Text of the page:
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Mozilla to kill Firefox smartphone operating system


The Firefox smartphone operating system is being shut down, three years after a launch aimed at challenging the dominant platforms powered by Apple and Google, developers said Thursday.

The operating system created by the Mozilla developer community as an open-source system failed to gain traction in mobile devices, according to a statement from Mozilla developer George Roter.

“Through the work of hundreds of contributors we made an awesome push and created an impressive platform in Firefox OS,” he said in a blog post.

“However, as we announced in December, the circumstances of multiple established operating systems and app ecosystems meant that we were playing catch-up, and the conditions were not there for Mozilla to win on commercial smartphones.”

Roter said Mozilla has set “our plan to end-of-life support for smartphones after the Firefox OS 2.6 release” which means that “Firefox OS for smartphones will no longer have staff involvement beyond May.”

In 2013, Mozilla announced a tie-up with Spanish-based GeeksPhone to introduce two low-cost devices powered by Firefox.

Firefox devices made by China’s ZTE and TCL were announced in 2014 at a

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Computer Software Firms Join Forces to Compete Against IBM


Leading computer hardware and software manufacturers are ganging up this week on industry giant International Business Machines, forming alliances to match IBM’s latest generation of products for business users.

Microsoft and Torrance-based Ashton-Tate, the nation’s first- and third-largest software makers respectively, announced Wednesday the introduction of a software system that will let a network of personal computer operators using a variety of computer languages share a common database.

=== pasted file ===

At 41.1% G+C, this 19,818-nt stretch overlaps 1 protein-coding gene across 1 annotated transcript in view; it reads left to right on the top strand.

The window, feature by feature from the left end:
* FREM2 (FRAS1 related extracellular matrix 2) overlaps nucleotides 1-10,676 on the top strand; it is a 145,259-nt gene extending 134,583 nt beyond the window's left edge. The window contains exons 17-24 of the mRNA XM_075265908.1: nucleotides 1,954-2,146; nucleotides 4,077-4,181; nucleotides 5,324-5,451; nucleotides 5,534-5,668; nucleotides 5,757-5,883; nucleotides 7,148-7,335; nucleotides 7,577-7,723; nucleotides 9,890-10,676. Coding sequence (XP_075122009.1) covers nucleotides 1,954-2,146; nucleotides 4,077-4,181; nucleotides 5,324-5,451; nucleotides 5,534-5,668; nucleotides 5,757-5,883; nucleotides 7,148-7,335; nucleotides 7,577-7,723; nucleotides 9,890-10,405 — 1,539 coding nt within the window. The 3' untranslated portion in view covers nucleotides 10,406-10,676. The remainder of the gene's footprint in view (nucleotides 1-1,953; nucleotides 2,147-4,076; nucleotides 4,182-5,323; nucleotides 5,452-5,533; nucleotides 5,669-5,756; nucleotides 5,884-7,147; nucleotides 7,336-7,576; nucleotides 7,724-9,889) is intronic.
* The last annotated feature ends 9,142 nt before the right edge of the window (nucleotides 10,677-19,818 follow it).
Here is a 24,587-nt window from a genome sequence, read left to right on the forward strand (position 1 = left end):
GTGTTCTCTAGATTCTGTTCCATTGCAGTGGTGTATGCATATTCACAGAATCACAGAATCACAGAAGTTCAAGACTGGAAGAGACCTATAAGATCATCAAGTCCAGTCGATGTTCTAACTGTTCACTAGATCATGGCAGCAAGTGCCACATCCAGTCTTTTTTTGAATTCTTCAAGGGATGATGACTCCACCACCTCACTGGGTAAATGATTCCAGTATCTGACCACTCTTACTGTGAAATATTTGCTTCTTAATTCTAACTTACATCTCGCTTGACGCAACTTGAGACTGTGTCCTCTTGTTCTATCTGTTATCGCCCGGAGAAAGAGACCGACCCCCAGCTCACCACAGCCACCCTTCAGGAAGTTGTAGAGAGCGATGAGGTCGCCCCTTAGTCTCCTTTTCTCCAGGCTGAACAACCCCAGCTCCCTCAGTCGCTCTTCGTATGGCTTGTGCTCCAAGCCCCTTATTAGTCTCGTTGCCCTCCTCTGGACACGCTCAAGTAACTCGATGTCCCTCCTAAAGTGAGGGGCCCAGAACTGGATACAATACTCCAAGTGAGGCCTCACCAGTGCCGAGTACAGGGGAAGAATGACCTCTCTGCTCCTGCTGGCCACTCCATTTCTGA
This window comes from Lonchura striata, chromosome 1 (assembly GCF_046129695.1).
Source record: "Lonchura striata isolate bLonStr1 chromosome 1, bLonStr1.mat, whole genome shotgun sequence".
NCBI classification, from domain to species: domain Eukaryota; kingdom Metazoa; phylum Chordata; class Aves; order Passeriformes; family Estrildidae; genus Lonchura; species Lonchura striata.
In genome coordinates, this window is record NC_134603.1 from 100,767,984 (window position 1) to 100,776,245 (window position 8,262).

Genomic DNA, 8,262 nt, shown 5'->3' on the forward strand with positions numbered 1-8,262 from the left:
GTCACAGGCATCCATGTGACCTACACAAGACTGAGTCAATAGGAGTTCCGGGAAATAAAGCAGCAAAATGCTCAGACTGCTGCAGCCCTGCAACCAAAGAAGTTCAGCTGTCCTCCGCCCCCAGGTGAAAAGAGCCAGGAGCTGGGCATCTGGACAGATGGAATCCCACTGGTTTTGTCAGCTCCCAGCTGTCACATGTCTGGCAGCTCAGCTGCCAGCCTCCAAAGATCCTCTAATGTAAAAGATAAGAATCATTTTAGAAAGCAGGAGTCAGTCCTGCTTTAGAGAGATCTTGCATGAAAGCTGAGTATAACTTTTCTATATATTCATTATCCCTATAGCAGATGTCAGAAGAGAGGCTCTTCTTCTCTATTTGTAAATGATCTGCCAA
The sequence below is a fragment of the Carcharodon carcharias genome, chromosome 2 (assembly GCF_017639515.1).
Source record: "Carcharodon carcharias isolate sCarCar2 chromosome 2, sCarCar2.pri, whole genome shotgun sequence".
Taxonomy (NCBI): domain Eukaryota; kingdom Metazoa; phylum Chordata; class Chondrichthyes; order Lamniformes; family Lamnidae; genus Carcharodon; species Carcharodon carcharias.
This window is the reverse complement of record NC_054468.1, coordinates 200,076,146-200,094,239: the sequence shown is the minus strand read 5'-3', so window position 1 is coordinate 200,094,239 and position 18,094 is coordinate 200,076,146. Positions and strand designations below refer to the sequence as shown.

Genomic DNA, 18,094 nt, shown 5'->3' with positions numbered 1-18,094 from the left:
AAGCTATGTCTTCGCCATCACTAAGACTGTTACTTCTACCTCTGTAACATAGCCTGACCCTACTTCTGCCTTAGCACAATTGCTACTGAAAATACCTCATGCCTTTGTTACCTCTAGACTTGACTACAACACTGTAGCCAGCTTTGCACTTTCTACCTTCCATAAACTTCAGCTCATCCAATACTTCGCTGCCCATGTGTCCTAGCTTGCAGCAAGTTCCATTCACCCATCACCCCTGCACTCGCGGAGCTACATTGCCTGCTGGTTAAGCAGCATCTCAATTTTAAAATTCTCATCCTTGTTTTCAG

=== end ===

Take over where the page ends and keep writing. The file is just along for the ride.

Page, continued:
Analysts, meantime, were expecting an announcement Friday morning by Apple Computer and Digital Equipment–two major manufacturers specializing in opposite ends of the computer hardware market–of an agreement to jointly develop compatible products.

Both joint undertakings should position their participants to survive–and perhaps thrive–during a make-or-break period of contraction in the computing marketplace, industry analysts said.

The software to be introduced in the latter half of this year by Microsoft, based in Redmond, Wash., and Ashton-Tate is called SQL Server and will have capabilities similar to that of the new OS/2 “extended edition” software package that IBM is scheduled to make available for its personal computers this spring.

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Computer Software Eats Police Records


Police have an all-points bulletin out for the man who sold them a computer program they say is eating up their case records.

The program, called Crime Tracker, was billed as a way for police to keep track of cases and was sold to about 25 police departments across Michigan.

So far, four years of data cannot be found on Manistee’s computer, and other departments are having problems too. Manistee has the records on paper, but it would take a full-time employee up to two years to reenter it into a computer.

The software maker is believed to be in Australia, and attempts to reach him have failed.

Computerized Dentistry

Computerized DentistryLong gone are the days when certain subjects never met, or a person could never imagine loving two completely different subjects. There are girl gamers, and technology used in English lessons. Pokemon Go has proved that Google street view finally has a use after all, and there are plenty of people now – of all stages and walks of life – that are quite happy to admit that they code in their spare time. All of these things have become part of the complex fabric of life that we live in, and for most of us they have just become part of the background, never to be questioned. What many people find strange, on the other hand, is just how much technology has got involved with our health care – and more specifically, dentistry.

Dr Paige Woods certainly finds that her patients, in her San Diego dental practice, are always amazed at the different types of technology that she uses on a day to day basis; technology that ten years ago, could only have been dreamt of by the

Interested to Work in IT? Check Over Here